In a recent article in the journal Radiology, a team of researchers in the Department of Radiology at Massachusetts General Hospital reported on their development of a potential alternative to gadolinium-based contrast agents (GBCAs) for magnetic resonance imaging (MRI). GBCAs help produce high-quality MRI images but carry health risks in a small number of patients.

Chief of Pediatric Imaging Michael S. Gee, MD, PhD and MRI Clinical Director Pamela Schaefer, MD answer questions about the use of GBCAs for MRI and what patients need to know.

What is gadolinium and how does it work in imaging?
Gadolinium is a naturally occurring element that forms the basis of all currently approved contrast agents for MRI. Contrast agents are dyes that are injected into a patient’s veins by IV to help makes images clearer and improve diagnostic accuracy for some types of MRI exams. Gadolinium is typically removed from the body by the kidneys within 24 hours.

What are the pros and cons of using GBCAs?
GBCAs can increase the speed and accuracy of an MRI for children and adults. Some diseases such as cancer and many infections are best seen using GBCAs. However, the benefits must be carefully weighed against the risks.

For most patients, reactions to GBCAs are extremely rare and not life-threatening. In patients with severe kidney disease, GBCAs can cause a potentially fatal thickening of soft tissue called nephrogenic systemic fibrosis (NSF). New evidence also suggests that a specific type of GBCA can accumulate in very small amounts in the central nervous systems of patients who have several MRIs, but the risks are unknown.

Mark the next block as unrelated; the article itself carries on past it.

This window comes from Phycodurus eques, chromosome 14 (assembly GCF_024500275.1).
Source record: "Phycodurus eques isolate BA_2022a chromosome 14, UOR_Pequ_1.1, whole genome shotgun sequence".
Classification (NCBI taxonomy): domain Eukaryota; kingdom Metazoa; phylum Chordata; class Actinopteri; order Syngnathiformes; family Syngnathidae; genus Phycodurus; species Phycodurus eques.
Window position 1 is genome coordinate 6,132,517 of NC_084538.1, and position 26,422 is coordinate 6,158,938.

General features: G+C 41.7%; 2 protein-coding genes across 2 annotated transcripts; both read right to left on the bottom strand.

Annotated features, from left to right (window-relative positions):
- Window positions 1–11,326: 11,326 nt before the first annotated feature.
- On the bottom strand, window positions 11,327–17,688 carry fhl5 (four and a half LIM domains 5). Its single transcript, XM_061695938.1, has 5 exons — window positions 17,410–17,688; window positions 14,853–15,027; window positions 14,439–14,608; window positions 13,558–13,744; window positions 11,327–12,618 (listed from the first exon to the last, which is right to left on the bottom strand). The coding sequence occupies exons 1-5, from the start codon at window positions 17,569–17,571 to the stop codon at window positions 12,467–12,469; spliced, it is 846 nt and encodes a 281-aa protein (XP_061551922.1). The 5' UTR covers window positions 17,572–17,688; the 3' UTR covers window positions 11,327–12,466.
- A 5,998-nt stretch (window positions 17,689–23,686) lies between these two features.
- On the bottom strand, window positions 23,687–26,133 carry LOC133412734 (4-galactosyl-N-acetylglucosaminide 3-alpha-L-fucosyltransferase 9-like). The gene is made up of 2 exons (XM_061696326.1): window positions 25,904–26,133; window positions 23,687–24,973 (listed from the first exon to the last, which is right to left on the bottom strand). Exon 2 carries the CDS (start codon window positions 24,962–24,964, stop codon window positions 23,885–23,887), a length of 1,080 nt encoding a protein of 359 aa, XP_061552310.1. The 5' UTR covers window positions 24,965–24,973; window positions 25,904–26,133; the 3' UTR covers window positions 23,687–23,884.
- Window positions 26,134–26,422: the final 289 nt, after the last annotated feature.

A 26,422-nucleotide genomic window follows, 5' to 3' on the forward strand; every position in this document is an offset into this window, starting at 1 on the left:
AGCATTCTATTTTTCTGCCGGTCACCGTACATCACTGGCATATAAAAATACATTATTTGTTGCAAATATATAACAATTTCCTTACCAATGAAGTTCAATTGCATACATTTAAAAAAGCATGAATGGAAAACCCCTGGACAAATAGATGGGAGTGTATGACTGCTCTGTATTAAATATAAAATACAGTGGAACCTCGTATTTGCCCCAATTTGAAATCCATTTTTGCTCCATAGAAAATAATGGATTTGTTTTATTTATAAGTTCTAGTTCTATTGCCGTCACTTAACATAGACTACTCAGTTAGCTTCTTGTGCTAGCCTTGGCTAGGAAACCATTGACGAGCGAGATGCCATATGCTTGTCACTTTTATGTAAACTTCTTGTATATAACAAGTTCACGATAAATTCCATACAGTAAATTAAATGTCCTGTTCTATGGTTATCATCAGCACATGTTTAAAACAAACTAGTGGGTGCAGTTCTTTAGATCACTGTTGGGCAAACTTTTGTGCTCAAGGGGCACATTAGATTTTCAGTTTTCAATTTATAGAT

When do you use GBCAs?
We only use GBCAs when they are necessary to assist a diagnosis. We do not use GBCAs in patients who are pregnant, at risk of an allergic reaction or have kidney disease.

How does Mass General use contrast safely in MRI?
At Mass General, we screen for kidney problems before using a GBCA. We decide if it adds diagnostic value, and we weigh the immediate benefits against the potential for long-term risks on a case-by-case basis. If we decide that we need a GBCA, our protocol is to use the safest agents with the lowest risk of gadolinium accumulation in the body.

We are also developing new MRI techniques that enable us to produce high-quality diagnostic images without contrast.